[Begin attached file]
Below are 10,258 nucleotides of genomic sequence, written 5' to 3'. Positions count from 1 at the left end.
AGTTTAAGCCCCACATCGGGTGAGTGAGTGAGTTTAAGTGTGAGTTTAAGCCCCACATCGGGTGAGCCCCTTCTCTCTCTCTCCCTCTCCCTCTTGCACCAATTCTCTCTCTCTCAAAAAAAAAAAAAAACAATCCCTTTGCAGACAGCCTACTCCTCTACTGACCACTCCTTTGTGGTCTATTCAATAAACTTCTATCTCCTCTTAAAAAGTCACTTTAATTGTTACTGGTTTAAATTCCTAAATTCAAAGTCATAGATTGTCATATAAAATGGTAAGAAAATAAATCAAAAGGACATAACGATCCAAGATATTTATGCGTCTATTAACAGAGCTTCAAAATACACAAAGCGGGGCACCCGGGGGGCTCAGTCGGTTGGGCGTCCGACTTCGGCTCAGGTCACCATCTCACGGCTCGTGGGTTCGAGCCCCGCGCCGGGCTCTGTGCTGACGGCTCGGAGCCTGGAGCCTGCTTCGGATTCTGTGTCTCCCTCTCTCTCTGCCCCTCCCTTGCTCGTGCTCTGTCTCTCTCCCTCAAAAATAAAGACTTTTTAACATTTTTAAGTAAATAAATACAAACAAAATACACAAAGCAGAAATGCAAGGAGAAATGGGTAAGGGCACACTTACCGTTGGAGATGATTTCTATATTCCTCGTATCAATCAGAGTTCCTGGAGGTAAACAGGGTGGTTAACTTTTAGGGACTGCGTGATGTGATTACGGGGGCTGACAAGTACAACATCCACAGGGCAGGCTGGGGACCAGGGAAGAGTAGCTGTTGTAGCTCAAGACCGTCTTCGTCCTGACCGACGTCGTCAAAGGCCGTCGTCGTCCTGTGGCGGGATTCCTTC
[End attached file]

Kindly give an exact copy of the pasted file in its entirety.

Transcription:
Below are 10,258 nucleotides of genomic sequence, written 5' to 3'. Positions count from 1 at the left end.
AGTTTAAGCCCCACATCGGGTGAGTGAGTGAGTTTAAGTGTGAGTTTAAGCCCCACATCGGGTGAGCCCCTTCTCTCTCTCTCCCTCTCCCTCTTGCACCAATTCTCTCTCTCTCAAAAAAAAAAAAAAACAATCCCTTTGCAGACAGCCTACTCCTCTACTGACCACTCCTTTGTGGTCTATTCAATAAACTTCTATCTCCTCTTAAAAAGTCACTTTAATTGTTACTGGTTTAAATTCCTAAATTCAAAGTCATAGATTGTCATATAAAATGGTAAGAAAATAAATCAAAAGGACATAACGATCCAAGATATTTATGCGTCTATTAACAGAGCTTCAAAATACACAAAGCGGGGCACCCGGGGGGCTCAGTCGGTTGGGCGTCCGACTTCGGCTCAGGTCACCATCTCACGGCTCGTGGGTTCGAGCCCCGCGCCGGGCTCTGTGCTGACGGCTCGGAGCCTGGAGCCTGCTTCGGATTCTGTGTCTCCCTCTCTCTCTGCCCCTCCCTTGCTCGTGCTCTGTCTCTCTCCCTCAAAAATAAAGACTTTTTAACATTTTTAAGTAAATAAATACAAACAAAATACACAAAGCAGAAATGCAAGGAGAAATGGGTAAGGGCACACTTACCGTTGGAGATGATTTCTATATTCCTCGTATCAATCAGAGTTCCTGGAGGTAAACAGGGTGGTTAACTTTTAGGGACTGCGTGATGTGATTACGGGGGCTGACAAGTACAACATCCACAGGGCAGGCTGGGGACCAGGGAAGAGTAGCTGTTGTAGCTCAAGACCGTCTTCGTCCTGACCGACGTCGTCAAAGGCCGTCGTCGTCCTGTGGCGGGATTCCTTC